Duff: It's a lot darker, a lot darker.

[cut to interview with Steven from unknown date]

Steven: I dig it.

[cut to interview with Axl from unknown date in 1989]

Axl: I hope this I was more successful because I just want to bury 'Appetite'. It's like, I like the album but I'm sick of it. I don't want to live my life through that one album. I have to bury it. So rather than just throwing a bunch of songs together that we think are fun, we're going over it, you know, with a fine-tooth comb and just working on everything to try. That's the goal bury 'Appetite'.


Last edited by Soulmonster on Sun Dec 09, 2018 9:04 pm; edited 17 times in total
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Re: 1989.11.04 - MTV - Guns N' Roses documentary

Post by Soulmonster on Fri Oct 12, 2018 8:47 am

This documentary contains footage from other interviews MTV did with the band. A lot of these original interviews are not to be found anywhere. An exception is the footage of Axl and Slash from September 1987. It is likely that some of the interviews with Duff and Steven are from the same time, but I don't know for sure.

It would have been really great to get hold of the unedited interviews that MTV must have somewhere in their archives.
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Re: 1989.11.04 - MTV - Guns N' Roses documentary

Post by Soulmonster on Fri Oct 12, 2018 8:51 am

I sent an email to MTV asking about dates and whether they still have the unedited interviews in their archives. Worth a shot.
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Re: 1989.11.04 - MTV - Guns N' Roses documentary

Post by Blackstar on Fri Oct 12, 2018 9:34 am

I hope they reply. There must have been other edited versions of the 1988 interview with Axl and Slash, because there are more segments of it on various videos on youtube. Same with the other interviews.
It would be great if MTV released the full interviews.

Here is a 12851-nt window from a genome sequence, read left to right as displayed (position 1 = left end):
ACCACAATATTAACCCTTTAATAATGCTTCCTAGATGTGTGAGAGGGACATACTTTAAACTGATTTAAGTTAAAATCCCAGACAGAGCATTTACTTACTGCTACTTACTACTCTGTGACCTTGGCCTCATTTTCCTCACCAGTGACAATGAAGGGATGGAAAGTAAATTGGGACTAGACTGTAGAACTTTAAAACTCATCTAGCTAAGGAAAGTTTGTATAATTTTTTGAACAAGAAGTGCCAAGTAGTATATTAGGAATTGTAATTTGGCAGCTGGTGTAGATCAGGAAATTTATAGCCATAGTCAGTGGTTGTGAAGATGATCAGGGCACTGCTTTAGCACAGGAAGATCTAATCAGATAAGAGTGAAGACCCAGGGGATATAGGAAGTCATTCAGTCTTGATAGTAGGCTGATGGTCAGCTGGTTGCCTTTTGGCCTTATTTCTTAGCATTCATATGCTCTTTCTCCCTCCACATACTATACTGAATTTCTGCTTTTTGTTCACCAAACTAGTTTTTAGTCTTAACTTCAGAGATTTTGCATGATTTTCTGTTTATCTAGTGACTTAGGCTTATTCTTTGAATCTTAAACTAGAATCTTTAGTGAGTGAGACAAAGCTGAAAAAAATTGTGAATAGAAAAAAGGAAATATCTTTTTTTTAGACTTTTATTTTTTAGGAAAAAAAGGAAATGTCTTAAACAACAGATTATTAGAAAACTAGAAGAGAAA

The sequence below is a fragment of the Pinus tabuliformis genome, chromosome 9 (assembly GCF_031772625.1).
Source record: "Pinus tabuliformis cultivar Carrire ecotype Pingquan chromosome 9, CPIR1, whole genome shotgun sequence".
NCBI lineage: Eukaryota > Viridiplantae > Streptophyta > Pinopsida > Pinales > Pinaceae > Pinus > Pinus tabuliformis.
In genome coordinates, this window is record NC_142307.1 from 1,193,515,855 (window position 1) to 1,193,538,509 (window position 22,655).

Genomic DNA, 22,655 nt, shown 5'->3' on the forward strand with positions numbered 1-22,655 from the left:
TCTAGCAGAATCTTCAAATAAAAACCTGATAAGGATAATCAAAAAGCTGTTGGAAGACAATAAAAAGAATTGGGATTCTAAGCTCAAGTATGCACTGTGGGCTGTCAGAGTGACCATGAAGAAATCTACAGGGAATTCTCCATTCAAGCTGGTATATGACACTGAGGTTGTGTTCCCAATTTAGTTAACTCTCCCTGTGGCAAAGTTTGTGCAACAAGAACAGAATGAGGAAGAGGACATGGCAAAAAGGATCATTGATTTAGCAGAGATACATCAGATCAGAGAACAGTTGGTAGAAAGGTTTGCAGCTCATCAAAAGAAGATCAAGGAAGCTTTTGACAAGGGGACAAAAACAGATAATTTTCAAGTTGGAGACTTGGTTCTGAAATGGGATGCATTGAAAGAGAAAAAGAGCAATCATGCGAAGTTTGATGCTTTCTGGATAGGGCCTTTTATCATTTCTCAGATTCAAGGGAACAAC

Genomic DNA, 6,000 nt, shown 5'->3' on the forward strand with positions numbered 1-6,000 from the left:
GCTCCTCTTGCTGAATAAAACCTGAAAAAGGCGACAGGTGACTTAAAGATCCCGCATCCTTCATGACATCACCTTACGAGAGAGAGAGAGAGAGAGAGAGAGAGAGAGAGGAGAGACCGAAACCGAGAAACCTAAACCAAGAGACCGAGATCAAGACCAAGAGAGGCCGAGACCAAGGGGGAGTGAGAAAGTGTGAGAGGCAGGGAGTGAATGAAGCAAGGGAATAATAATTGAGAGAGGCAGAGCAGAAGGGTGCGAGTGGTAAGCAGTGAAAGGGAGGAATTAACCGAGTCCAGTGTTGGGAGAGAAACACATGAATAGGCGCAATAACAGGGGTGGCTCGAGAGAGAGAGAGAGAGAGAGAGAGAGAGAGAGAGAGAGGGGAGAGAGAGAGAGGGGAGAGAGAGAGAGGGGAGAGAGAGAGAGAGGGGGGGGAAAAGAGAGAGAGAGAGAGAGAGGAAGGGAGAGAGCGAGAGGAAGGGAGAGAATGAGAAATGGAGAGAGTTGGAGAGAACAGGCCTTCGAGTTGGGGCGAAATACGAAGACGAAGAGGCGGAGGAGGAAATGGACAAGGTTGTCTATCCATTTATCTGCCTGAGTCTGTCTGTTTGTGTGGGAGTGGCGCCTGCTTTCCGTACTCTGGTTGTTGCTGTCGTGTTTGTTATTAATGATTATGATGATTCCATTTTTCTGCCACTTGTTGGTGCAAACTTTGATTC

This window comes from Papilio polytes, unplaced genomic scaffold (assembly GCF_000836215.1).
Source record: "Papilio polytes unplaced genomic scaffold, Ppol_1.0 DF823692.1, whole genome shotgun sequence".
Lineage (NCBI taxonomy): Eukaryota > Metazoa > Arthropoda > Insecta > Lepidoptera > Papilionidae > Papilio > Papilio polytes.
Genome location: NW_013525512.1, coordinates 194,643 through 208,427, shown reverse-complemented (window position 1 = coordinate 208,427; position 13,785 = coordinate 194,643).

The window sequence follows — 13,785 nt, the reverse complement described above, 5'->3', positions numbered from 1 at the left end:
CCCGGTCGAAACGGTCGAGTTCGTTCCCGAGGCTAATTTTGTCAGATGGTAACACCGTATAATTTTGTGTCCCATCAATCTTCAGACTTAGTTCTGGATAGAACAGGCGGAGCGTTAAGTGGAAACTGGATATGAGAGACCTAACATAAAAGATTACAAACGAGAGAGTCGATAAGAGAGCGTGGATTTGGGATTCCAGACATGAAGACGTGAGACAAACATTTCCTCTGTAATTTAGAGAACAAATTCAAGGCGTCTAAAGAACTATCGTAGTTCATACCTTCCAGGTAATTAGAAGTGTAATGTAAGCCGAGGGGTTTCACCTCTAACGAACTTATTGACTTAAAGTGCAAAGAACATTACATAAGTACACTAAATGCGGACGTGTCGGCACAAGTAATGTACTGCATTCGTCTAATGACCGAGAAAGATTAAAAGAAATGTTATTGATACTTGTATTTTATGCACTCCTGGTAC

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Re: 1989.11.04 - MTV - Guns N' Roses documentary

Post by Soulmonster on Fri Oct 12, 2018 4:23 pm

The documentary contains footage from the VMA that happened on September 6, 1989. So the documentary must have been aired later than that.
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Re: 1989.11.04 - MTV - Guns N' Roses documentary

Post by Blackstar on Sat Oct 13, 2018 1:32 am

Yes, I believe it was probably aired between mid-September and mid-October 1989 before the Rolling Stones shows. That's because there is a comment from Keith Richards in the beginning of it but no reports on the Stones shows.
I also think that the interviews with Slash, Duff and Steven are all from 1989 because they talk about the new album and Steven says he's looking forward to go back on the road.
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Re: 1989.11.04 - MTV - Guns N' Roses documentary

Post by Soulmonster on Sat Oct 13, 2018 3:21 am

Makes sense.

I have contacted the producer of the Rockumentary to try to get some help in dating the interviews (and maybe here if it is possible to get the complete versions).
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Re: 1989.11.04 - MTV - Guns N' Roses documentary

Post by Blackstar on Mon Oct 22, 2018 2:33 pm

I found out that the documentary was aired on November 4, 1989.
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Re: 1989.11.04 - MTV - Guns N' Roses documentary

Post by Soulmonster on Sun Dec 09, 2018 9:05 pm

Finally done with transcribing this!
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Re: 1989.11.04 - MTV - Guns N' Roses documentary

Post by Blackstar on Tue Dec 11, 2018 6:52 pm

I found some more clips of the Axl interview from July 1989 in various video compilations on youtube. I transcribed them and then cut them (as well as the ones in the documentary) and combined them all in one video:
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(I had started transcribing the clips from the documentary before you did your transcription).

I did the same with the other Axl interview from 1989 and with the Axl-Slash interview from May 1988.
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Re: 1989.11.04 - MTV - Guns N' Roses documentary

Post by Soulmonster on Tue Dec 11, 2018 8:24 pm

[You must be registered and logged in to see this link.] wrote:I found some more clips of the Axl interview from July 1989 in various video compilations on youtube. I transcribed them and then cut them (as well as the ones in the documentary) and combined them all in one video:
[You must be registered and logged in to see this link.]
(I had started transcribing the clips from the documentary before you did your transcription).

I did the same with the other Axl interview from 1989 and with the Axl-Slash interview from May 1988.

That's great. There were even some parts there I can't recall having seen before.
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Re: 1989.11.04 - MTV - Guns N' Roses documentary